One of these is “Smoke, Smoke, Smoke That Cigarette.” For a long time, we used to close our first set with this clever western swing tune by Merle Travis and Tex Williams as a cue to head outside and do as the song says to do. But we haven’t really played any western swing tunes in several years and I was just reading an interview with Bob Dylan where he claims that a singer has to believe what he’s singing in order for his performance to be worthwhile. I don’t think I could pull this one off again. Even if I could, I just don’t feel like it.

“Tonight the Bottle Let Me Down” is a Merle Haggard cover that used to drive folks wild at the hard-drinking Club Utica. Of course, our version was loud and fast and really sounded nothing like the original. Sung from the point of view of a heavy drinker, this one just doesn’t resonate with me the way it used to do. I can’t see revisiting it.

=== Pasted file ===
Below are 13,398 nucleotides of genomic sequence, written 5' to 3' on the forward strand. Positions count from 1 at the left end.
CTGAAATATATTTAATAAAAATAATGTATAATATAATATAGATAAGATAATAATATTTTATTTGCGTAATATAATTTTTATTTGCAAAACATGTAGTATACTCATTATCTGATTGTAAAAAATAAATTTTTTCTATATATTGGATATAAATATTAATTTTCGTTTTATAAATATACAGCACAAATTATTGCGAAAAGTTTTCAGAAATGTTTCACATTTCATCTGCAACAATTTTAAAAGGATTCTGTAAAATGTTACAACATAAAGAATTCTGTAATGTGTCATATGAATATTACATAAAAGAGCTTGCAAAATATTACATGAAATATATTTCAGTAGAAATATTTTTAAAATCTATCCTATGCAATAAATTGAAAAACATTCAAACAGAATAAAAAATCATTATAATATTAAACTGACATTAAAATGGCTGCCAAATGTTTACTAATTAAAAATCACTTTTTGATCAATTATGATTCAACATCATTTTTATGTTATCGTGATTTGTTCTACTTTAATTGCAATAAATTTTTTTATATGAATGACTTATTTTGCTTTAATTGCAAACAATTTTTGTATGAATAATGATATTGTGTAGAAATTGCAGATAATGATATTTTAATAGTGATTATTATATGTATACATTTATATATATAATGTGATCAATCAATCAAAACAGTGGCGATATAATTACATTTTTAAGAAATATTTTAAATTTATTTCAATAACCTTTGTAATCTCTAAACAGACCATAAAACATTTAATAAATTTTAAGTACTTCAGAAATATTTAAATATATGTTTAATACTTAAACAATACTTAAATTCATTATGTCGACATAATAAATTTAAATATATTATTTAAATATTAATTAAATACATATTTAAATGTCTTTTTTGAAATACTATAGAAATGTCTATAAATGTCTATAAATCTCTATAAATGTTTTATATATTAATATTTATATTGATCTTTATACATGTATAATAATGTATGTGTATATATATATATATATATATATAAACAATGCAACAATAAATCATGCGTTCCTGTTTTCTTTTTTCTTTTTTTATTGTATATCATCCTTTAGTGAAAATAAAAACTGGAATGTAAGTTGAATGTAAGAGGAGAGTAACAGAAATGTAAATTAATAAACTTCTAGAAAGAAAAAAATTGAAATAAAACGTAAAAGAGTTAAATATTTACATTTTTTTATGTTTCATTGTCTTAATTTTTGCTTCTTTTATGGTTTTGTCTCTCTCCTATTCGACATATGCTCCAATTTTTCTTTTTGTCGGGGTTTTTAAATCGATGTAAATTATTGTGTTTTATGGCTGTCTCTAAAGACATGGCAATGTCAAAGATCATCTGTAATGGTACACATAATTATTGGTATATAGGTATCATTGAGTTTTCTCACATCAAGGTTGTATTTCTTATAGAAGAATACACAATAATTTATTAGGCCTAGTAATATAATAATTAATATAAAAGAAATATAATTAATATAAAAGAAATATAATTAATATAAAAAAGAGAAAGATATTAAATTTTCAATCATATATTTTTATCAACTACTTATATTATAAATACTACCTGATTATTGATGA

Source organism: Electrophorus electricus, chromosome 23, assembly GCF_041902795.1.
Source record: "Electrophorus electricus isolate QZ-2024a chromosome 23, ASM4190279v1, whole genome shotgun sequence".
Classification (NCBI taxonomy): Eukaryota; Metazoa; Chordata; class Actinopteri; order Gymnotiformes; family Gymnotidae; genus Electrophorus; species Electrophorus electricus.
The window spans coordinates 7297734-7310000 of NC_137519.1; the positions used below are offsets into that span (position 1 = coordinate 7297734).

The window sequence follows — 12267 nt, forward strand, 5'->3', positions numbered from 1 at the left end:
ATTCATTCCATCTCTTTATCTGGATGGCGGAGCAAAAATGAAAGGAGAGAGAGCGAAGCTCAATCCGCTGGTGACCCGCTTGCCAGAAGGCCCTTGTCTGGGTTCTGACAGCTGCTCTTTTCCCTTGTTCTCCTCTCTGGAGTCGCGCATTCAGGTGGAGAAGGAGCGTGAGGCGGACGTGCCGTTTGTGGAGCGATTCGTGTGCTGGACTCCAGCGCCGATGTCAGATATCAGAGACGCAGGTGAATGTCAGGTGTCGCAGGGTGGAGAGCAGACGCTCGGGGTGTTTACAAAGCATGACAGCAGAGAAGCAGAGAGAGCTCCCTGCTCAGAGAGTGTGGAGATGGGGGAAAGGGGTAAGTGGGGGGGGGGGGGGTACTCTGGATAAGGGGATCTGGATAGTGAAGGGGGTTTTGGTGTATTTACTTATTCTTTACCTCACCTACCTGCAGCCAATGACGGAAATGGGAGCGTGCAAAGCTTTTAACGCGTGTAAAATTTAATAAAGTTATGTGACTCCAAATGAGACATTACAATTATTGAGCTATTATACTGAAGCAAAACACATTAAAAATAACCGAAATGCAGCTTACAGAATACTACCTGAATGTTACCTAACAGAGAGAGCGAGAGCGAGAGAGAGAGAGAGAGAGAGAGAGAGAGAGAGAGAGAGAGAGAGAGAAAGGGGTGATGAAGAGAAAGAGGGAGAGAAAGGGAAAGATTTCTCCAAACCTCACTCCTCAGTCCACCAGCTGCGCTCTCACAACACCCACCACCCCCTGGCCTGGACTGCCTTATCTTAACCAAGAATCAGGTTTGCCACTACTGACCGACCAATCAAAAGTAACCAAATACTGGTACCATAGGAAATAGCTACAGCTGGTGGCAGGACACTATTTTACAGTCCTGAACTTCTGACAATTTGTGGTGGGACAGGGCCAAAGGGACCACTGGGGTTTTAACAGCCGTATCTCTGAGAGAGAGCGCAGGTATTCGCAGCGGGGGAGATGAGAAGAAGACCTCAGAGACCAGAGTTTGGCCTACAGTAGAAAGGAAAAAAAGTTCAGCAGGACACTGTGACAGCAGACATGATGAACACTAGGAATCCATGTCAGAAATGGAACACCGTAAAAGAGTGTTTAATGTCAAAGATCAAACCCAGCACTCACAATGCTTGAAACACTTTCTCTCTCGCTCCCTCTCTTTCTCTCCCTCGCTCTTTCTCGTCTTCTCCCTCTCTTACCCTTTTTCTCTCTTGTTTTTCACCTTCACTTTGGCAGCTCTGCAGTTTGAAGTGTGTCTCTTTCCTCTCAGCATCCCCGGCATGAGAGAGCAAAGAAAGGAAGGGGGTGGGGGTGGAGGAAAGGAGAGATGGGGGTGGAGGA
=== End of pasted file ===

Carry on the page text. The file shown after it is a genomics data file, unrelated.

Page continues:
Things change. Recently, my daughter pointed out an original of mine that she doesn’t particularly like. It’s called “Strip Joint” and I wrote it when I was around 20 years old. That’s her age now. It’s got a great riff. In the mid 1990’s, we opened up for Bill Kirchen at the Star Bar in Atlanta, and after the show Bill complimented me on the song.

In my defense, I tried to point out the fact that the songs I write are fictions. Many people don’t understand that songs aren’t like diary entries. They are written from the point of view of an imaginary character in most cases. Here was a song composed over ten years before she was born, written from the point of view of a lonely guy stuck in a dead-end job whose highlight of the week is blowing his paycheck at a “gentlemen’s club.” That was never me.